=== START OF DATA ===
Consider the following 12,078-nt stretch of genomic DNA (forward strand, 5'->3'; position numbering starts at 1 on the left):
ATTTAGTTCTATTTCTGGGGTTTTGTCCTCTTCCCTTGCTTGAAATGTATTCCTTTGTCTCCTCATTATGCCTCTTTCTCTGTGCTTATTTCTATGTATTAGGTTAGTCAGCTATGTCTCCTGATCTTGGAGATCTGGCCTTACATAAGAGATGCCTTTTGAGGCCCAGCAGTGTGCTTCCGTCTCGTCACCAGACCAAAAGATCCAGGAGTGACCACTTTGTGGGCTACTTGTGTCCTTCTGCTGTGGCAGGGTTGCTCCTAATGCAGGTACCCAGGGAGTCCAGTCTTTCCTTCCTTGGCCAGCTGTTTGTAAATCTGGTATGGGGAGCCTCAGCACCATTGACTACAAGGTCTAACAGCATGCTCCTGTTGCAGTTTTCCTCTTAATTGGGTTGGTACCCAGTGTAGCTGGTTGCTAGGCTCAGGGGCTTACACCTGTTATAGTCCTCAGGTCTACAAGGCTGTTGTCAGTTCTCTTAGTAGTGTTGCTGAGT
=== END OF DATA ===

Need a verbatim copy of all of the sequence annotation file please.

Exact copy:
Consider the following 12,078-nt stretch of genomic DNA (forward strand, 5'->3'; position numbering starts at 1 on the left):
ATTTAGTTCTATTTCTGGGGTTTTGTCCTCTTCCCTTGCTTGAAATGTATTCCTTTGTCTCCTCATTATGCCTCTTTCTCTGTGCTTATTTCTATGTATTAGGTTAGTCAGCTATGTCTCCTGATCTTGGAGATCTGGCCTTACATAAGAGATGCCTTTTGAGGCCCAGCAGTGTGCTTCCGTCTCGTCACCAGACCAAAAGATCCAGGAGTGACCACTTTGTGGGCTACTTGTGTCCTTCTGCTGTGGCAGGGTTGCTCCTAATGCAGGTACCCAGGGAGTCCAGTCTTTCCTTCCTTGGCCAGCTGTTTGTAAATCTGGTATGGGGAGCCTCAGCACCATTGACTACAAGGTCTAACAGCATGCTCCTGTTGCAGTTTTCCTCTTAATTGGGTTGGTACCCAGTGTAGCTGGTTGCTAGGCTCAGGGGCTTACACCTGTTATAGTCCTCAGGTCTACAAGGCTGTTGTCAGTTCTCTTAGTAGTGTTGCTGAGT